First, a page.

Annals of rank hubris, Larry Summers edition
This is why I love the blogs. The Epicurean Dealmaker has picked up on a detail buried in the 17th paragraph of a dry Bloomberg story from March about the relative funding costs of Harvard and Princeton — a story which, in light of TED’s comments, surely counts as having massively buried its lede.
The subject is those notorious interest rate swaps, put on by Larry Summers, on which Harvard lost a whopping $1 billion. And here’s the key graf:
Most of the swaps, signed when Summers, 54, was Harvard’s president from 2001 to 2006, were intended to lock in rates for debt that Harvard expected to issue as far off as 2022, for a 340-acre campus expansion, according to Moody’s Investors Service. In 2006 and 2007, Moody’s warned of risks from those so-called forward swaps, though it said the school’s finances and management experience mitigated them. Summers declined to comment on the record about the matter.
It turns out that Summers wasn’t protecting Harvard from having to pay more on its floating-rate debt were interest rates to rise. Instead, he was swapping hypothetical future floating-rate bonds into fixed-rate obligations. Says TED:
Forward swaps, or forward start swaps—which behave like normal swaps except the offsetting fixed and floating rate payments are scheduled to start at a date certain in the future—by themselves count as little more than rank interest rate speculation, specifically in this instance as a bet that short-term interest rates will rise in the future. They can make a great deal of sense when an issuer intends to sell bonds in the relatively near future and when the issuer wants to hedge against budgetary uncertainty by converting floating rate obligations into fixed rate debt. That being said, I have rarely encountered a corporate client who feels confident enough about both their absolute funding needs and current and impending market conditions to enter into a forward swap starting more than nine months into the future. Entering into a forward start swap for debt you do not intend to issue up to 20 years in the future sounds like either rank hubris or free money for Wall Street swap desks.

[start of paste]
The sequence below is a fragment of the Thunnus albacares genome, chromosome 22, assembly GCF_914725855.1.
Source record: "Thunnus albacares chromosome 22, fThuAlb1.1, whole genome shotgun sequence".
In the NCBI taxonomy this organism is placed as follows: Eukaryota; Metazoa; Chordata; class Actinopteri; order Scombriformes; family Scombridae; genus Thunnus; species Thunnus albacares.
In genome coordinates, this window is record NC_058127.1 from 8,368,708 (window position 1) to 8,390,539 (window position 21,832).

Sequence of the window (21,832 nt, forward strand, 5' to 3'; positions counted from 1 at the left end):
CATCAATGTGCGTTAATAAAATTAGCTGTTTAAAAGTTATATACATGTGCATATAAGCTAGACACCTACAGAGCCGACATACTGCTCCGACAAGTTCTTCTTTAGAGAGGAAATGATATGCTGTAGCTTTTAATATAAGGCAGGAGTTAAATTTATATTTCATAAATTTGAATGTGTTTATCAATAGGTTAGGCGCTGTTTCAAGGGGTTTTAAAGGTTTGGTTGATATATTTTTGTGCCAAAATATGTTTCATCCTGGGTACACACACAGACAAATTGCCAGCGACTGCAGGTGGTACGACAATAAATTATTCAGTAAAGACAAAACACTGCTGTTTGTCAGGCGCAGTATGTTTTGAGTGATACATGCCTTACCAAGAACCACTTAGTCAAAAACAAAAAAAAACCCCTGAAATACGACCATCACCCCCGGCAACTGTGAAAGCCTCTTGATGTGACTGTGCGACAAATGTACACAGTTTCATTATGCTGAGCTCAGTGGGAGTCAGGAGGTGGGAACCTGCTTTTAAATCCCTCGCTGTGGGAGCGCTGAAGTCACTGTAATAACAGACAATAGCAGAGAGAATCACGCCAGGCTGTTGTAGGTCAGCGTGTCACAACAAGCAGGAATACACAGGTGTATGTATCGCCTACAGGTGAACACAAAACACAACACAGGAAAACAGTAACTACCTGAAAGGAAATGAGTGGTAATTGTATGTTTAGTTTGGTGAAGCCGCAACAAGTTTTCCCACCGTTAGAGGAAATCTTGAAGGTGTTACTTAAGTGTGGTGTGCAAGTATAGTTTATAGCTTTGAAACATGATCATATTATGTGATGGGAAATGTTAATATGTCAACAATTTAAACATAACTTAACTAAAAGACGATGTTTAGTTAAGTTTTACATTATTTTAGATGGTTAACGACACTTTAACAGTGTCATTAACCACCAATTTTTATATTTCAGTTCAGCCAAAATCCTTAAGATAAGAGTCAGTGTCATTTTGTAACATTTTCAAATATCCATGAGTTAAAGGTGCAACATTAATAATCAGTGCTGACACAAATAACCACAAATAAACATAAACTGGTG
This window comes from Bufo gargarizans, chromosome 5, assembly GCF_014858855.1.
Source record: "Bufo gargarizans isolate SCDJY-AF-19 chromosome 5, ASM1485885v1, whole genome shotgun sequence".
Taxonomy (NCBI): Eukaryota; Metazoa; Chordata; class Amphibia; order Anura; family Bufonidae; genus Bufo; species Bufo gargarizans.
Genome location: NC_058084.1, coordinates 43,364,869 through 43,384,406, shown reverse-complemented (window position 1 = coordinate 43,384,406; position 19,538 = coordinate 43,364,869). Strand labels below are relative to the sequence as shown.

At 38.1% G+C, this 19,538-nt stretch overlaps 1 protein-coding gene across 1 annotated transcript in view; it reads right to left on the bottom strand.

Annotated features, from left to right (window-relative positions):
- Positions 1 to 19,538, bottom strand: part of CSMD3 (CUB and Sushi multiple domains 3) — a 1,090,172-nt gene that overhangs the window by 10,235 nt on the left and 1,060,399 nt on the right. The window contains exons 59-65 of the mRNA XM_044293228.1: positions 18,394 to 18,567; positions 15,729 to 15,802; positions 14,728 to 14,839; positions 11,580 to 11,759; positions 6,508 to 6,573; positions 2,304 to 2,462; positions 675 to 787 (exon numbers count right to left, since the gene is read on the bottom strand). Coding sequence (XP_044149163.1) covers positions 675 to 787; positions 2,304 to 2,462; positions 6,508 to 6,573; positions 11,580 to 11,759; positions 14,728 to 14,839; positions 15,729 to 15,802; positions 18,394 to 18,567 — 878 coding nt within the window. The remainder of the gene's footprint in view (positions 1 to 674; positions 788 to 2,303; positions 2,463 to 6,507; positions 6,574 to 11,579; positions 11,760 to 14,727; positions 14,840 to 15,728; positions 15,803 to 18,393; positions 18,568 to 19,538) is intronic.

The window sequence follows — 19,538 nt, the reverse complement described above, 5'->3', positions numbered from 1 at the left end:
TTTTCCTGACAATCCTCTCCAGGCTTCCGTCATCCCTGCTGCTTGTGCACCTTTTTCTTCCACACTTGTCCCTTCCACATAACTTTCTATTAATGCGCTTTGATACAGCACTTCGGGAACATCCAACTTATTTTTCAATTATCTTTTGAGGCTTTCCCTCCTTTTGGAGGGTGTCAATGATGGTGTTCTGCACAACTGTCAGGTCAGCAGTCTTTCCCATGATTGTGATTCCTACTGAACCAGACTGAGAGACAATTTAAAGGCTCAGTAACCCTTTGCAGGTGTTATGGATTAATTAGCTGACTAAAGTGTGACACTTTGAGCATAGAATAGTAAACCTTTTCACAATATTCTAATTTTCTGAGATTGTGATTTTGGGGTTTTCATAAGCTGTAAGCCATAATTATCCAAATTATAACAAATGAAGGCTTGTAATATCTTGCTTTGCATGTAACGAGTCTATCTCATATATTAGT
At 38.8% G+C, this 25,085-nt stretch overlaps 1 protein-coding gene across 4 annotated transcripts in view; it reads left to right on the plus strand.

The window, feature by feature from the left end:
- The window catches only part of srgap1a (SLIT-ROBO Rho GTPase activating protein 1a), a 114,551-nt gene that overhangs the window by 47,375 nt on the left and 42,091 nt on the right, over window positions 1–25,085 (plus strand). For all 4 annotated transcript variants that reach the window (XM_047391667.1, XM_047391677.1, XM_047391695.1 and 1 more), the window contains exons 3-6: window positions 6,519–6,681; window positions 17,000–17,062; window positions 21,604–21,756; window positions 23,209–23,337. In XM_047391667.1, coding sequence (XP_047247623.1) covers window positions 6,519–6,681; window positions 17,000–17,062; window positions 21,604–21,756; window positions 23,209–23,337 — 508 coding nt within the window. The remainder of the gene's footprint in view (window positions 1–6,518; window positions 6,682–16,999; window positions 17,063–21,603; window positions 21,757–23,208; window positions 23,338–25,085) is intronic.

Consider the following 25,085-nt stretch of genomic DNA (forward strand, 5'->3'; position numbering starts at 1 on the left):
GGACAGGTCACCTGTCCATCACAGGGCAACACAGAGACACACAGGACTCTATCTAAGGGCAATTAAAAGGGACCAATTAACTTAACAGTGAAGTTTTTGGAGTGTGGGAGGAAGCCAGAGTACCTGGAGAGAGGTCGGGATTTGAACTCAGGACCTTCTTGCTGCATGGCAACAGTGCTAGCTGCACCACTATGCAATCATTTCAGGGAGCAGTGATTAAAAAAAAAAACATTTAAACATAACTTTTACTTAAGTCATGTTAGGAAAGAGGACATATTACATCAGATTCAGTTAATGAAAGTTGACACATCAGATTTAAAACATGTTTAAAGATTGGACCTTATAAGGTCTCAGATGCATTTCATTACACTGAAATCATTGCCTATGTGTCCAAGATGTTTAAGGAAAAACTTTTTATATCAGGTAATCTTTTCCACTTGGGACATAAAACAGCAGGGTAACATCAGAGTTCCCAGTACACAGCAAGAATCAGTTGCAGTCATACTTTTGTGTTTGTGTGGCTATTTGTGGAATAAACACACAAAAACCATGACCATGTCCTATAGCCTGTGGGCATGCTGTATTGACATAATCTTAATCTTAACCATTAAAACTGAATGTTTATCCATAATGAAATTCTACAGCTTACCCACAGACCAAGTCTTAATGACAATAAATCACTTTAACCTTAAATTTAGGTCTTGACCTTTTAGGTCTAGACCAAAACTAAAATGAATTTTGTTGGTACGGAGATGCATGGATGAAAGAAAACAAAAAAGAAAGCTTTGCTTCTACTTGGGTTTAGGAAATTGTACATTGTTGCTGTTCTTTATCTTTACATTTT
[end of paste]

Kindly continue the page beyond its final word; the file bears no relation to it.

Of course, it’s not uncommon to see the term “rank hubris” applied in the general vicinity of Larry Summers. But let’s be clear, here: what Summers did could in no way be considered a hedge, under any common definition of the term. He was indulging in interest-rate speculation, just like Robert Citron. I think it’s fair to say that no previous Harvard president would ever have considered himself qualified to do such a thing, but Summers never let such considerations stop him. And his alma mater is now paying the 10-digit price.